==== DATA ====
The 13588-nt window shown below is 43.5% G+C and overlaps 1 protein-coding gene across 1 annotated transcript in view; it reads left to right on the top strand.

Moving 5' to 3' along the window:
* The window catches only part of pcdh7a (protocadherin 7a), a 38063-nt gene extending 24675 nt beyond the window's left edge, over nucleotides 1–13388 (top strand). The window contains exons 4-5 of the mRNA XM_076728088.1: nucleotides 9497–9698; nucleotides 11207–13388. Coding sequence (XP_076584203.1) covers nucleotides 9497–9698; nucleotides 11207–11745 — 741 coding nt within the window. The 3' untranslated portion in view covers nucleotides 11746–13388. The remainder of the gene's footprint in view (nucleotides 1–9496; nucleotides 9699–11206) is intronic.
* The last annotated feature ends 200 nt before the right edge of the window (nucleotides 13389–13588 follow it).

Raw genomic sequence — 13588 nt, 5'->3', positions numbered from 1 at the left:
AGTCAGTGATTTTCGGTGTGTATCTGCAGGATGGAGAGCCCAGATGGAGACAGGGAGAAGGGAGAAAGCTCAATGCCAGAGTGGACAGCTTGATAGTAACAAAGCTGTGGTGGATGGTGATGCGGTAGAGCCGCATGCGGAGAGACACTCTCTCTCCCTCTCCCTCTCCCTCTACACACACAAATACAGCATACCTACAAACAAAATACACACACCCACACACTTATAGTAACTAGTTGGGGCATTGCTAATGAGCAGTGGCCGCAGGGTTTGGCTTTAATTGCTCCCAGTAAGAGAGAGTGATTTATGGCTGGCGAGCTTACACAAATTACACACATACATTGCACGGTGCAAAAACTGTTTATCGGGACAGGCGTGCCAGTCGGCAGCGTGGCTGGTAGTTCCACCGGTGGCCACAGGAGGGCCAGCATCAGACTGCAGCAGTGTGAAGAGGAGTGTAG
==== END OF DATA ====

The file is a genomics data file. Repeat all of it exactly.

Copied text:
The 13588-nt window shown below is 43.5% G+C and overlaps 1 protein-coding gene across 1 annotated transcript in view; it reads left to right on the top strand.

Moving 5' to 3' along the window:
* The window catches only part of pcdh7a (protocadherin 7a), a 38063-nt gene extending 24675 nt beyond the window's left edge, over nucleotides 1–13388 (top strand). The window contains exons 4-5 of the mRNA XM_076728088.1: nucleotides 9497–9698; nucleotides 11207–13388. Coding sequence (XP_076584203.1) covers nucleotides 9497–9698; nucleotides 11207–11745 — 741 coding nt within the window. The 3' untranslated portion in view covers nucleotides 11746–13388. The remainder of the gene's footprint in view (nucleotides 1–9496; nucleotides 9699–11206) is intronic.
* The last annotated feature ends 200 nt before the right edge of the window (nucleotides 13389–13588 follow it).

Raw genomic sequence — 13588 nt, 5'->3', positions numbered from 1 at the left:
AGTCAGTGATTTTCGGTGTGTATCTGCAGGATGGAGAGCCCAGATGGAGACAGGGAGAAGGGAGAAAGCTCAATGCCAGAGTGGACAGCTTGATAGTAACAAAGCTGTGGTGGATGGTGATGCGGTAGAGCCGCATGCGGAGAGACACTCTCTCTCCCTCTCCCTCTCCCTCTACACACACAAATACAGCATACCTACAAACAAAATACACACACCCACACACTTATAGTAACTAGTTGGGGCATTGCTAATGAGCAGTGGCCGCAGGGTTTGGCTTTAATTGCTCCCAGTAAGAGAGAGTGATTTATGGCTGGCGAGCTTACACAAATTACACACATACATTGCACGGTGCAAAAACTGTTTATCGGGACAGGCGTGCCAGTCGGCAGCGTGGCTGGTAGTTCCACCGGTGGCCACAGGAGGGCCAGCATCAGACTGCAGCAGTGTGAAGAGGAGTGTAG